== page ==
Also known as: Your Reader Survey Questions, Answered!
The results of our annual Reader Survey are in, and confirmed what we already knew: that you all would be awesome to meet up with over a cup of tea (or okay, coffee).
So many of you said you didn’t really feel super brave in your everyday lives, but you know what? You asked yourselves hard questions and you answered with truth and vulnerability, and that is always brave.
The overwhelming majority of you say that email is your favorite place to find me (yay! mine too!), but that you’re fond of Facebook and Instagram, too. (I am cool with this.)
And you asked great questions! I wished I could hit reply and answer them all, but that is not how an anonymous survey works, as it turns out. But I can answer the ones that came up repeatedly for you, right here!
“How much time and energy do you commit to this work?”
All of the time and energy?
Okay, maybe not ALL, but there are so many moving pieces around here that it’s hard to give you an exact amount. (Also, estimating things is not in my skill set.)
There’s the blog and email and social media, but then there’s also book writing and editing (my new book will be out in bookstores later this year), and speaking, and all the assorted behind-the-scenes tasks that go along with all of those things.
Basically, if I’m not sleeping, grocery shopping, or being with my family, I’m thinking about this space we share and how to help us all be who we were made to be. And even sometimes while I am grocery shopping.
“I’m not on Facebook or Instagram. Why do you link to them in blog posts and emails?”
And second, some of you who DON’T use social media have told me you’re bummed to miss out on stuff that only shows up on Facebook or Instagram. So I’m doing my best to bring you the posts you might want to see ANYWAY, even if you don’t use those platforms yourself.
“Where do you live? Is it summer or winter where you are?”
We’re in Southern California, outside of San Diego. So: yes?
Yes it is winter and yes it is warm enough to grow tomatoes year-round and yes I sat in front of my space heater every day last week because I am still always cold. (Or anyway, I am always cold until about July, when I will start being much too hot.)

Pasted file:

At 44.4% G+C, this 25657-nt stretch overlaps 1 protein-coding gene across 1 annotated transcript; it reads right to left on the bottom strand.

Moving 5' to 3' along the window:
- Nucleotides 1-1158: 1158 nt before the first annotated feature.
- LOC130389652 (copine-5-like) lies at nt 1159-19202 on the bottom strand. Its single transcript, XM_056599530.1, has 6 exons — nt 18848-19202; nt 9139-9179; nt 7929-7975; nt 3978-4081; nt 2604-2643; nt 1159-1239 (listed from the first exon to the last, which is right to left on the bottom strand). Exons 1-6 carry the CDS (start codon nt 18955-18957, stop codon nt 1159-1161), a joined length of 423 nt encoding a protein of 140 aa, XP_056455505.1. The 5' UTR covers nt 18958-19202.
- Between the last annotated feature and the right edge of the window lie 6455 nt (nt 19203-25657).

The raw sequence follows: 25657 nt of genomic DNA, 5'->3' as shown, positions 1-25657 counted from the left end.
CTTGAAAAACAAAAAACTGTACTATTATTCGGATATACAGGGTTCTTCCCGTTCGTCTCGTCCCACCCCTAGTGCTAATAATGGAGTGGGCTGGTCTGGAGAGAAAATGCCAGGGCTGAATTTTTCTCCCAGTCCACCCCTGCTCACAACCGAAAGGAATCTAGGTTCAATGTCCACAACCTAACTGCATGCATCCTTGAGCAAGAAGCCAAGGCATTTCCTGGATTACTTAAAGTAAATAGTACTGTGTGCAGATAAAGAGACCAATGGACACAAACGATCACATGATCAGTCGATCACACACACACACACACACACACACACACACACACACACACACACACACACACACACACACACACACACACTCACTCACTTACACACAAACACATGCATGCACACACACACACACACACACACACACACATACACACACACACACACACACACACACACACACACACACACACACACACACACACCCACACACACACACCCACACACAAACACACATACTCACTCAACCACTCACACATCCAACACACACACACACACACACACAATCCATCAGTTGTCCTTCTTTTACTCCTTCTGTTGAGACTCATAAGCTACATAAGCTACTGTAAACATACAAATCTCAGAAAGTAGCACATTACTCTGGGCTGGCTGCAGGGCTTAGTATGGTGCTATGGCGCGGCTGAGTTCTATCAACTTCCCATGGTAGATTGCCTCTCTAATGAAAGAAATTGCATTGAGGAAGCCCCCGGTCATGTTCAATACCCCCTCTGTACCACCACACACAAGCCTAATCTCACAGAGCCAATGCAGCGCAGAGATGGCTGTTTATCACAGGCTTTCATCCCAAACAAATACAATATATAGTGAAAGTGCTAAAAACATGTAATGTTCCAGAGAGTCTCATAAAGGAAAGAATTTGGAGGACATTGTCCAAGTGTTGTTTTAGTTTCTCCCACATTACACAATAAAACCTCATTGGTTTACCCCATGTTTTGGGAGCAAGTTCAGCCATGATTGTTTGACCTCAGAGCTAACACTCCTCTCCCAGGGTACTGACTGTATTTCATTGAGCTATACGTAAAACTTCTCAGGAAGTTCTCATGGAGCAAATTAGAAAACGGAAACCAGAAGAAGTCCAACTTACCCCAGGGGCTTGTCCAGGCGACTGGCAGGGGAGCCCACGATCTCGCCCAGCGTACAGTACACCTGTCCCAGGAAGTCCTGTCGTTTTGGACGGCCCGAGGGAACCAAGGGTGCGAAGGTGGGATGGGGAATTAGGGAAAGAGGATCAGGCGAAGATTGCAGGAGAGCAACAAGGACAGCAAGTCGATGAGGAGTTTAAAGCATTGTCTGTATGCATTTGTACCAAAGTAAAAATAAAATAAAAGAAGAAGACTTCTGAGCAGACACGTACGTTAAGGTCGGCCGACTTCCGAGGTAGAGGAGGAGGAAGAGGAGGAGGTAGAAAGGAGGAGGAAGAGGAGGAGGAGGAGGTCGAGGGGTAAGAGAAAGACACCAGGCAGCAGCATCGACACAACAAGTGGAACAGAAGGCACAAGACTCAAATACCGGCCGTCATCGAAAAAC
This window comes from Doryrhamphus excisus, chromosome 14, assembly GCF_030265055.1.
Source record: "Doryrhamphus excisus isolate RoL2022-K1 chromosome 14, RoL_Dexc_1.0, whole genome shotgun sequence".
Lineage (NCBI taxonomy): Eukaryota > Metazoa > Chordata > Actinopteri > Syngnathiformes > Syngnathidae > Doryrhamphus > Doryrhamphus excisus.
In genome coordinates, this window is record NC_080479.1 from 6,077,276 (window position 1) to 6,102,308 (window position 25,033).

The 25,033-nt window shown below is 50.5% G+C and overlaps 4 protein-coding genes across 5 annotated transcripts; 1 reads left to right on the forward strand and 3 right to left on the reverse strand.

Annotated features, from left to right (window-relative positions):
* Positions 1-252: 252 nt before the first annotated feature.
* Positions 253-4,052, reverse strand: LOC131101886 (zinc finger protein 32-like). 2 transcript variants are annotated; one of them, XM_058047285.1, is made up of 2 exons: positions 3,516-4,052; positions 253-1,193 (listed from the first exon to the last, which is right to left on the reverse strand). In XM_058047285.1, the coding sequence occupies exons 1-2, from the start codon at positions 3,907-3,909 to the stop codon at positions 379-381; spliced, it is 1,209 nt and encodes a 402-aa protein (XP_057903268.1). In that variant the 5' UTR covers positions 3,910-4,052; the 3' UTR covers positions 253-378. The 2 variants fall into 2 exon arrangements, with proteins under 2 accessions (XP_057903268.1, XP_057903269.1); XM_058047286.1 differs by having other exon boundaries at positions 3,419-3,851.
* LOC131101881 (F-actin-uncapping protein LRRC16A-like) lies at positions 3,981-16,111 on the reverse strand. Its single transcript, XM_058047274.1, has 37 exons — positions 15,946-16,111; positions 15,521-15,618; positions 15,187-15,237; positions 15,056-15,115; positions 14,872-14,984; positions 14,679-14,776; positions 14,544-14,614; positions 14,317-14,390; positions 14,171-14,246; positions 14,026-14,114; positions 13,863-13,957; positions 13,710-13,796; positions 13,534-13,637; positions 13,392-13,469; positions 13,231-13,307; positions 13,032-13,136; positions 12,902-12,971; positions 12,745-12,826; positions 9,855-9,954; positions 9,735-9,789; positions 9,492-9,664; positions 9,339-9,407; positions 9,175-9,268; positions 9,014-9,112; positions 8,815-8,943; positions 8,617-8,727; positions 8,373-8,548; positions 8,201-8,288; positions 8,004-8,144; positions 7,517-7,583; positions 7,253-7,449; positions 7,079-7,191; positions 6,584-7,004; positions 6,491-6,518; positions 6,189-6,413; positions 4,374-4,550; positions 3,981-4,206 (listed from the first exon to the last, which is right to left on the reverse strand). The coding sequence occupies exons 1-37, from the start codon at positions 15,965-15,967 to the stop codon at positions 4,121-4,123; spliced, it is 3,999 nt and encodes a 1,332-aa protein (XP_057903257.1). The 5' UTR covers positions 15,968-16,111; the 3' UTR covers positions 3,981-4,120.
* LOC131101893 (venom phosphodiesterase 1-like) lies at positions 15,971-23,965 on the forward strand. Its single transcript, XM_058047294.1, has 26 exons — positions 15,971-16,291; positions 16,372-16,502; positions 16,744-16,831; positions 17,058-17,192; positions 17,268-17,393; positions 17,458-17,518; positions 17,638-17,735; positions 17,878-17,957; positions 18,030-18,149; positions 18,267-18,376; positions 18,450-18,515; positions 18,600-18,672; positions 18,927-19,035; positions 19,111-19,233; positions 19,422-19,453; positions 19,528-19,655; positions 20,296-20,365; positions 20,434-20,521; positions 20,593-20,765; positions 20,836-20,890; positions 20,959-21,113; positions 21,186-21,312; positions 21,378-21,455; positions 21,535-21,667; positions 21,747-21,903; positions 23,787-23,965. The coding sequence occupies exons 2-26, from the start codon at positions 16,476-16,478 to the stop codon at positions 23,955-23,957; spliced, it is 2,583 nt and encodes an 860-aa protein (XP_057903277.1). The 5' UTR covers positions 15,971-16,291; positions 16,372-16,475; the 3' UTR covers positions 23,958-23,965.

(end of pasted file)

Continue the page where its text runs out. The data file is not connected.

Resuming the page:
“How do you balance self-care vs. being selfish?”
Here’s the thing: someone has to take care of you, and if you don’t do it, eventually you are going to crash and burn, and that really doesn’t serve anyone. Avoiding the crash and burn is not selfish.
More on that: How do I know if it’s selfish?
“How do you start making things simpler in a full, chaotic life?”
Start by letting go of anything that isn’t making life better.
Anything that isn’t bringing you joy, anything you don’t feel called to, anything you’re tired of stepping on in the middle of the night when you get up to get a glass of water. Start by letting it go and making space for yourself.
Also helpful: The Get Out of Overwhelm Survival Kit.
Also also helpful: I wrote a whole book about this. It’s called Do Your Thing: How to make time for all the things you were made to do.
And after answering all of my questions, several of you asked:
“Do my answers sound selfish?”
The short answer? No. NOPE.
The long answer … is still no.
For one thing, I read all your answers. No one said “I really need to give myself permission to… take over the world, mwah ha ha ha!” or “What’s hard in my life right now is that… I want to keep everything all for myself, mwa ha ha ha!”
Honestly, there was no selfish-evil-genius laughter at all.
But even apart from the fact that none of you were saying objectively selfish things, there’s this:
You told the truth about where you are and what you need right now, and telling the truth is not selfish.
Telling the truth is the first step toward living in wholeness.
You are a person who is allowed to need things and to want things. Sometimes we act like we can only NEED things when no one else WANTS anything. Right? We think we have to take care of everyone else’s wants before we can even notice that we have needs.
But pretending you don’t need anything, pretending you don’t want anything—that’s just another way of making yourself invisible.
Ignoring your own needs is just another way of hiding.
It’s another way of making sure no one notices you or objects to your way of being.
But you are a whole person. You are not here just to meet other people’s needs. You have permission to need things and want things. That is part of being human.
You have permission to need things and want things.
You even have permission to need things and want things when other people don’t like it. Even if other people find it inconvenient. Even if other people don’t understand.
The next time you find yourself wondering if the thing you want is selfish, I want you to ask yourself why you want that thing.
Why do you need it?
Do you want it because it brings you joy? Cool. We need more joy in this world.
Do you want it because it does something for you—it gives you something you need? Cool. Someone has to take care of your needs. You can be that person.
Do you want it because it helps you avoid feeling your feelings? Do you want it because it distracts you from doing the hard things you know you need to do? Do you want it because you’re afraid there won’t be enough to go around? Okay, so these are the warning signs that something isn’t quite right.
In other words, if the thing you want brings you more fully INTO your life: that is not selfish. If the thing you want would take you OUT, numbing you from your life: take another look at that one.
We don’t let fear drive the bus.
That would not get us where we want to go.
But just plain old everyday wants and needs? Listen to those. Pay attention to what they have to tell you.
It isn’t selfish. And I’m glad you asked.